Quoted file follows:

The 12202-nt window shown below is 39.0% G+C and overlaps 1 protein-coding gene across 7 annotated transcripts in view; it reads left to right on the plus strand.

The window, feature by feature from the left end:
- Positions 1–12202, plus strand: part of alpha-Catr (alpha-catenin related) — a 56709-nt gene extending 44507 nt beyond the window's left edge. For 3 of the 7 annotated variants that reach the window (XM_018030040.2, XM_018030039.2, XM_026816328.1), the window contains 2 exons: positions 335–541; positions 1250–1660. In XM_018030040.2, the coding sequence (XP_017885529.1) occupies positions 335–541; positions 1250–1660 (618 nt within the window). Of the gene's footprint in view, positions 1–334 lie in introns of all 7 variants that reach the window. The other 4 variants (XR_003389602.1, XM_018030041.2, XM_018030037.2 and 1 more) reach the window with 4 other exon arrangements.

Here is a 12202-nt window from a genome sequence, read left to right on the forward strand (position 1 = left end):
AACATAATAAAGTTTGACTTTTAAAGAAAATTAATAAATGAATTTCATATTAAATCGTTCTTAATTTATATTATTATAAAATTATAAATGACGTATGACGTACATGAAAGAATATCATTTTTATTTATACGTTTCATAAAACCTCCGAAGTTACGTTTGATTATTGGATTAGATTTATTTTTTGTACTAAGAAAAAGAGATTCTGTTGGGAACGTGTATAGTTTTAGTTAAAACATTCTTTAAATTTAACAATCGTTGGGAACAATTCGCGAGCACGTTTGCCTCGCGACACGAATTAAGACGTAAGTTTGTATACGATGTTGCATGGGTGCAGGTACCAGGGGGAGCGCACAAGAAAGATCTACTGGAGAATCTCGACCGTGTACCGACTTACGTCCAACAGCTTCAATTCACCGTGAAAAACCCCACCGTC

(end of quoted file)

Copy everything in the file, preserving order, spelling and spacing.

The 12202-nt window shown below is 39.0% G+C and overlaps 1 protein-coding gene across 7 annotated transcripts in view; it reads left to right on the plus strand.

The window, feature by feature from the left end:
- Positions 1–12202, plus strand: part of alpha-Catr (alpha-catenin related) — a 56709-nt gene extending 44507 nt beyond the window's left edge. For 3 of the 7 annotated variants that reach the window (XM_018030040.2, XM_018030039.2, XM_026816328.1), the window contains 2 exons: positions 335–541; positions 1250–1660. In XM_018030040.2, the coding sequence (XP_017885529.1) occupies positions 335–541; positions 1250–1660 (618 nt within the window). Of the gene's footprint in view, positions 1–334 lie in introns of all 7 variants that reach the window. The other 4 variants (XR_003389602.1, XM_018030041.2, XM_018030037.2 and 1 more) reach the window with 4 other exon arrangements.

Here is a 12202-nt window from a genome sequence, read left to right on the forward strand (position 1 = left end):
AACATAATAAAGTTTGACTTTTAAAGAAAATTAATAAATGAATTTCATATTAAATCGTTCTTAATTTATATTATTATAAAATTATAAATGACGTATGACGTACATGAAAGAATATCATTTTTATTTATACGTTTCATAAAACCTCCGAAGTTACGTTTGATTATTGGATTAGATTTATTTTTTGTACTAAGAAAAAGAGATTCTGTTGGGAACGTGTATAGTTTTAGTTAAAACATTCTTTAAATTTAACAATCGTTGGGAACAATTCGCGAGCACGTTTGCCTCGCGACACGAATTAAGACGTAAGTTTGTATACGATGTTGCATGGGTGCAGGTACCAGGGGGAGCGCACAAGAAAGATCTACTGGAGAATCTCGACCGTGTACCGACTTACGTCCAACAGCTTCAATTCACCGTGAAAAACCCCACCGTC